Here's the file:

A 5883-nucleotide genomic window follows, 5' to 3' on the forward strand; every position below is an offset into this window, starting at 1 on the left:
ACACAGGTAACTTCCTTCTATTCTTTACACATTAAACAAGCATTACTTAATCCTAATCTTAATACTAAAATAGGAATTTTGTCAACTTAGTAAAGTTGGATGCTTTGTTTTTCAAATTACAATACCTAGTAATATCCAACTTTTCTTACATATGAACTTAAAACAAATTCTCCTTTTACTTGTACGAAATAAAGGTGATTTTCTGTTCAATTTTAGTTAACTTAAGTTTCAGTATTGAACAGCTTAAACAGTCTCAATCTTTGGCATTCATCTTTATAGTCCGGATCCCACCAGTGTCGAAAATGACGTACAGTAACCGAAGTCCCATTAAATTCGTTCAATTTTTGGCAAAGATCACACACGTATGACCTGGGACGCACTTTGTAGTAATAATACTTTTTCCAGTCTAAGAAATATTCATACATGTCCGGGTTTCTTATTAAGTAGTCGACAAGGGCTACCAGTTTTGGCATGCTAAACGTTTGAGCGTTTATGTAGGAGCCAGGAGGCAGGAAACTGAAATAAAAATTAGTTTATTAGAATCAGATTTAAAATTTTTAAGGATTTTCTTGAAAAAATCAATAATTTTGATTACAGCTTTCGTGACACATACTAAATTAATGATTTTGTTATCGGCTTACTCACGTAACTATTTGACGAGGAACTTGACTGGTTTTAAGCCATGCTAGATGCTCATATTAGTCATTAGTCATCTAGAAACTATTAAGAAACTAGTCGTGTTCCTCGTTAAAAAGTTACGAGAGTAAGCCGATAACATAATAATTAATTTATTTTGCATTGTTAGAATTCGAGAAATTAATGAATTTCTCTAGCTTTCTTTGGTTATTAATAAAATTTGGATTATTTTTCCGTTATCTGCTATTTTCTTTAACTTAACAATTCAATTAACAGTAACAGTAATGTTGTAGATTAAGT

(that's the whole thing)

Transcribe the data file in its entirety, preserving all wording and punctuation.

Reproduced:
A 5883-nucleotide genomic window follows, 5' to 3' on the forward strand; every position below is an offset into this window, starting at 1 on the left:
ACACAGGTAACTTCCTTCTATTCTTTACACATTAAACAAGCATTACTTAATCCTAATCTTAATACTAAAATAGGAATTTTGTCAACTTAGTAAAGTTGGATGCTTTGTTTTTCAAATTACAATACCTAGTAATATCCAACTTTTCTTACATATGAACTTAAAACAAATTCTCCTTTTACTTGTACGAAATAAAGGTGATTTTCTGTTCAATTTTAGTTAACTTAAGTTTCAGTATTGAACAGCTTAAACAGTCTCAATCTTTGGCATTCATCTTTATAGTCCGGATCCCACCAGTGTCGAAAATGACGTACAGTAACCGAAGTCCCATTAAATTCGTTCAATTTTTGGCAAAGATCACACACGTATGACCTGGGACGCACTTTGTAGTAATAATACTTTTTCCAGTCTAAGAAATATTCATACATGTCCGGGTTTCTTATTAAGTAGTCGACAAGGGCTACCAGTTTTGGCATGCTAAACGTTTGAGCGTTTATGTAGGAGCCAGGAGGCAGGAAACTGAAATAAAAATTAGTTTATTAGAATCAGATTTAAAATTTTTAAGGATTTTCTTGAAAAAATCAATAATTTTGATTACAGCTTTCGTGACACATACTAAATTAATGATTTTGTTATCGGCTTACTCACGTAACTATTTGACGAGGAACTTGACTGGTTTTAAGCCATGCTAGATGCTCATATTAGTCATTAGTCATCTAGAAACTATTAAGAAACTAGTCGTGTTCCTCGTTAAAAAGTTACGAGAGTAAGCCGATAACATAATAATTAATTTATTTTGCATTGTTAGAATTCGAGAAATTAATGAATTTCTCTAGCTTTCTTTGGTTATTAATAAAATTTGGATTATTTTTCCGTTATCTGCTATTTTCTTTAACTTAACAATTCAATTAACAGTAACAGTAATGTTGTAGATTAAGT